Some authors have already documented similar criteria used in their case series reported in the literature.[17],[18] However, the limitations of these criteria were not clearly specified. Considering these items, the literature was reviewed to determine the limitations in transoral endoscopic-assisted treatment of mandibular subcondylar fractures.

Patients with definite indications for open surgery were evaluated for endoscopic compliance according to the criteria shown in a Table [Table 2]. During patient selection, certain situations where technical repair is difficult and the rate of possible complications is increased were determined. According to this, patients with more than 45° of medial deviation of the condyle, pediatric patients with incomplete dental development, patients who could not tolerate the long operation time, and patients with a history of fracture longer than 10 days were not preferred for undergoing endoscopic methods. Endoscopic methods were also not the preferred approach for open mandibular fractures, intracapsular high condyle fractures, and panfacial fractures.
Table 2: Patient selection and conditions that increase the risk of complications

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  Discussion Top

The endoscopic approach is a minimally invasive technique practiced at many surgical centers for treating maxillofacial fractures.[17],[19] Compared with the traditional open surgical approach, an endoscopic procedure has many advantages.[17],[20],[21] Jacobovicz et al. were the first to successfully treat condylar fractures using the endoscopic-assisted intraoral approach in a single case in 1998.[22] This new approach is not a replacement for osteosynthesis to ORIF. Lauer et al. reported on their use of the transcutaneous approach for endoscopic-assisted condylar fracture repair, which is easier to perform and reduces operative time; however, its disadvantage is that it causes scarring.[23] Endoscopic-assisted mandibular condylar fracture repair, no matter whether intraoral or transcutaneous, is less invasive than traditional surgery.[13],[18]

Other classical repair methods include conservative treatments and surgical transcutaneous approaches that utilize different types of incisions in both surgical and nonsurgical techniques. Many studies have shown that surgical approaches provide better results than conservative treatments.[1],[3],[7],[24]

Indications for ORIF for mandibular condyle fractures can vary according to the time of the operation and the technological equipment available. The open surgical indications determined by Zide and Kent[11] were updated in 2003 by Brand and Haug who described ORIF as the gold standard method for mandibular condyle fractures.[4],[25] Later, Schneider et al. identified clearer indications for ORIF in their randomized prospective study and recommended ORIF repair of fractures with an angulation over 10° and a shortening of more than 2 mm, irrespective of the level of the fracture.[26]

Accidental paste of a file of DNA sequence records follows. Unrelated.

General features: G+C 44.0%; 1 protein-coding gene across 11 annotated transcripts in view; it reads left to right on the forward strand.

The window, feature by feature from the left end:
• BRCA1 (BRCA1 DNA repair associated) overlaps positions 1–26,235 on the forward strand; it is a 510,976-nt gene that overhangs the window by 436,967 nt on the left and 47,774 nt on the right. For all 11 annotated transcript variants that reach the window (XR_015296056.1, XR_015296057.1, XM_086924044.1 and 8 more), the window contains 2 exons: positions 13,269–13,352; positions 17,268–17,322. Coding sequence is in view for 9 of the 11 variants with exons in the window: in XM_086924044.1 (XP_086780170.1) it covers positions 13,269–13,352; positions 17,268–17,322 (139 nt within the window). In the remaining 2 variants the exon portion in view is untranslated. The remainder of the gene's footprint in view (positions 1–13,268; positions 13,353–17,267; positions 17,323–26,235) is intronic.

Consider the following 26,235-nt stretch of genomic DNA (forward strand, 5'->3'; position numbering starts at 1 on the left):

ORIF is the best treatment currently available for mandibular condyle fractures.[3] Nevertheless, the most important factor that determines the indications for ORIF in condylar fractures is still the complications that can occur.[27],[28] In order to reduce the complications that can be seen with ORIF, several approaches in which incisions are made in different places have been developed.[12],[29],[30] Elis asked the following questions in a spectacular article: “which condylar process fractures should be treated using an open approach?” and another question, just as important, is “which do not require open treatment?“[14] Today, the answer to these questions can be provided in part. The question may be revised as follows: “which condylar process fractures should be/not be treated using transoral endoscopic-assisted methods?”

The transoral approach to endoscopic-assisted surgery is a different surgical method for treating ORIF; however, it is not a new idea. The benefit to patients and lower complication rates have been reported in numerous studies of endoscopic-assisted subcondylar fracture surgery.[10],[13],[19],[24],[31]

Patient selection must be performed properly to obtain successful results. Indications for open surgery are not appropriate for endoscopic applications. Some patients who are indicated for repair by open surgery may not be eligible for endoscopic repair. We used the following criteria in [Table 1] for patients who were not eligible for the endoscopic method and to find an answer to the question.

To repair condyles with medial displacement of more than 45° is a great challenge, especially if using the endoscopic technique [Figure 1]. In such cases with extensive displacement, the endoscopic reduction of the condyle is difficult.[32] In cases where reduction could not been achieved, it is obvious that successful fixation can also not be achieved and postoperative occlusion problems will arise.
Figure 1: Medial deviation of the left condyle more than 45°

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No mention is made of the importance of patient age and whether age is a criterion for patient selection in many case series of endoscopic repair of mandible subcondyle fracture. No pediatric patient groups under the age of 15 years are included in case series discussing endoscopic repair.[15],[16],[18],[19] Because conservative therapy is highly preferred in the pediatric population and also the technical equipment for endoscopic repair is mainly designed for adults may be the main reasons of this[32] [Figure 2].
Figure 2: Axial (a) and coronal (b) computed tomography images of 6-year-old patient show condylar fracture. New condyle formation without surgery on the right side can be seen on axial (c) and coronal (d) sections of computed tomography